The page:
Original Date: 08/20/2001
Revision Date: 12/14/2006
Best Practice : Micro Business 1000
Micro Business 1000 is a stand-alone program aimed at achieving the 1,000 points available under the Malcolm Baldrige criteria. This productivity improvement effort is a joint management-union endeavor featuring employee involvement and empowerment. The effort has created a total cultural change throughout Lockheed Martin Naval Electronics & Surveillance Systems-Surface Systems, and provides significant benefits to the company and its customers.
In the early 1990s, Lockheed Martin Naval Electronics & Surveillance Systems-Surface Systems (NE&SS-SS) responded to the need to reduce costs by initiating a series of continuous improvement initiatives. These initiatives were based on the foundation of an agreement between management and the labor union. The agreement, negotiated after a major downsizing event, stated that no further downsizing would occur if the union agreed to obtain efficiencies amounting to 50% cycle time and 25% cost reductions. Through the use of productivity improvement programs, these goals were obtained and followed up with new goals: 40% reductions in defects and scrap. The initiatives have gone through five phases since 1992 and each time, the stated goals were accomplished.
Lockheed Martin NE&SS-SS began planning the Micro Business 1000 phase in 1995 and fully implemented it in 1997. The goal of the current phase is to achieve 1,000 points available under the Malcolm Baldrige criteria. This voluntary participation program is implemented through a structured organization that is tailored to meet the program’s specific needs. Overall direction is provided by a steering committee composed of the company’s senior leadership team, union executive board members, and support operation members. The principal focus of the concept is based on teaming efforts to maximize employee involvement and empowerment. Accomplishment of the goals resulted in a training manual being developed for all team members. This manual is structured around the seven modules of the Baldrige criteria and includes descriptions, definitions, and criteria for achieving the 1,000 points.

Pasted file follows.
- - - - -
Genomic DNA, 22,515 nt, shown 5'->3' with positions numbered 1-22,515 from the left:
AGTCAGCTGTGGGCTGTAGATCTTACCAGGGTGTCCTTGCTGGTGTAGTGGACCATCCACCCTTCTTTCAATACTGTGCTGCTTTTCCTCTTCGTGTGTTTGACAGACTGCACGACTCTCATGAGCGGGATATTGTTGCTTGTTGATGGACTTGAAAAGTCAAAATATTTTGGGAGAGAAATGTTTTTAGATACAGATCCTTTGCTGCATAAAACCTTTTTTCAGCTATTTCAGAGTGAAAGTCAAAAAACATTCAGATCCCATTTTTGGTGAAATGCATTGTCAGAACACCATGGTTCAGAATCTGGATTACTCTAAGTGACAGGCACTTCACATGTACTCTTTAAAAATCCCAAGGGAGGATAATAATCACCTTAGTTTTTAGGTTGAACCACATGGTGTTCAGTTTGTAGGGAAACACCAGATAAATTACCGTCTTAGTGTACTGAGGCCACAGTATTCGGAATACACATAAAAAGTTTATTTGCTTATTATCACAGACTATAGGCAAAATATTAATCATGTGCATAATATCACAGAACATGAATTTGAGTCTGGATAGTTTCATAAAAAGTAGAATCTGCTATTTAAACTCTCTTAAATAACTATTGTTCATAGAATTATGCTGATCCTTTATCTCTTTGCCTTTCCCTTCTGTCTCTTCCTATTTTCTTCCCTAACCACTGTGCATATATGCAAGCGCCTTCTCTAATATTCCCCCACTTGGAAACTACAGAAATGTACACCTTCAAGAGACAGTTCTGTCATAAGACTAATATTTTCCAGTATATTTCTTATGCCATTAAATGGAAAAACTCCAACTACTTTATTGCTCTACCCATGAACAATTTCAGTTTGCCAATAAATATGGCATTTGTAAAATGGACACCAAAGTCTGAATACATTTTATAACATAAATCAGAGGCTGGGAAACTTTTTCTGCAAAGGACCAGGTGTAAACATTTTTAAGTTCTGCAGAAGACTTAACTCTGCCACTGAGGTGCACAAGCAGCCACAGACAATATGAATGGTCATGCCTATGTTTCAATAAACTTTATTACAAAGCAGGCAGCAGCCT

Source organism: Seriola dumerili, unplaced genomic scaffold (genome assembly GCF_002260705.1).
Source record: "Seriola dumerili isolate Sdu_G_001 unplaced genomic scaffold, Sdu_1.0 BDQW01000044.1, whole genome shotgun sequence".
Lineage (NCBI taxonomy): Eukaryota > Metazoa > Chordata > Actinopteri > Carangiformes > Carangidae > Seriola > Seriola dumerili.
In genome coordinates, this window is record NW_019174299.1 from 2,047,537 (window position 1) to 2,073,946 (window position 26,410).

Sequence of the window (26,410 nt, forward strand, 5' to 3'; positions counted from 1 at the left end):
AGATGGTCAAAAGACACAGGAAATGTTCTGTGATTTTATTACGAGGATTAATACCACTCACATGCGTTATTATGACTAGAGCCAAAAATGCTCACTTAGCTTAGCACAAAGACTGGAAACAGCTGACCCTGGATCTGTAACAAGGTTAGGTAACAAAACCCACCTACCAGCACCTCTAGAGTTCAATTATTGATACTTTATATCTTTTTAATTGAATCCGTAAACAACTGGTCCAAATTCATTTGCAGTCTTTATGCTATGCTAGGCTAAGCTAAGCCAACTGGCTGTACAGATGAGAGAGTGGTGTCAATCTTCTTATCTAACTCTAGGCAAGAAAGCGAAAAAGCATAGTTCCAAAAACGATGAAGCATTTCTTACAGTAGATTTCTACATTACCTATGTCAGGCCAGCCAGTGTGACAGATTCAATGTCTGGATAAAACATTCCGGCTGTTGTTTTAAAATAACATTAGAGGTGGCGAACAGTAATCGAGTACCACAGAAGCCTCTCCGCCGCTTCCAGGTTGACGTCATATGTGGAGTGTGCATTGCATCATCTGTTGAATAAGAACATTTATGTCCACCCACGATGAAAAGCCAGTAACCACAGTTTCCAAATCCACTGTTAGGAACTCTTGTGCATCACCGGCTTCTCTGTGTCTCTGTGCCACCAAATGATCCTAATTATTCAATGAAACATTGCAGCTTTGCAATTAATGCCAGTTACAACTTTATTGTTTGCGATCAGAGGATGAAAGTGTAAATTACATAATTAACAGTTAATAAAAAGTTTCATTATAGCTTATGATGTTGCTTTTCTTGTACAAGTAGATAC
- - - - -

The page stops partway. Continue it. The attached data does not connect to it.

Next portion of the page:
The management/union team also developed “can-do” and “can’t-do” guidance, which continues to evolve. The guidance addresses various topics such as team organization, manpower schedule, opportunities for new business, hiring/firing, choosing suppliers, pay scales, ethics, supervisory administrative functions, cost control, work in process (WIP), and deviations from the process. Currently, 16 Micro Businesses are working through the seven modules toward earning the Baldrige 1,000 points. These points are awarded on a module-by-module basis, and each team member can earn a $1,000 bonus for achieving the goal. The operation of each Micro Business consists of: Being trained in each module one at a time
Applying criteria to its own business
Demonstrating proficiency to the criteria
Receiving assessment to the criteria
Progressing to the next module
Since implementing Micro Business 1000, Lockheed Martin NE&SS-SS has insourced several functions (e.g., analog/chassis/wave guide modules, power supplies, advanced processor cabinets) which previously were outsourced. The company also developed a Micro Electronics Center and is implementing a high density interconnect (HDI) facility. Shop floor employees now command leadership roles. Workers understand the business process; participate in running the business; and are compensated for their achievements. Each Micro Business team develops metrics to measure its work center as its own business. The bottom line of these continuous improvement efforts is a major cost reduction for the customer, even while order quantities have been reduced.
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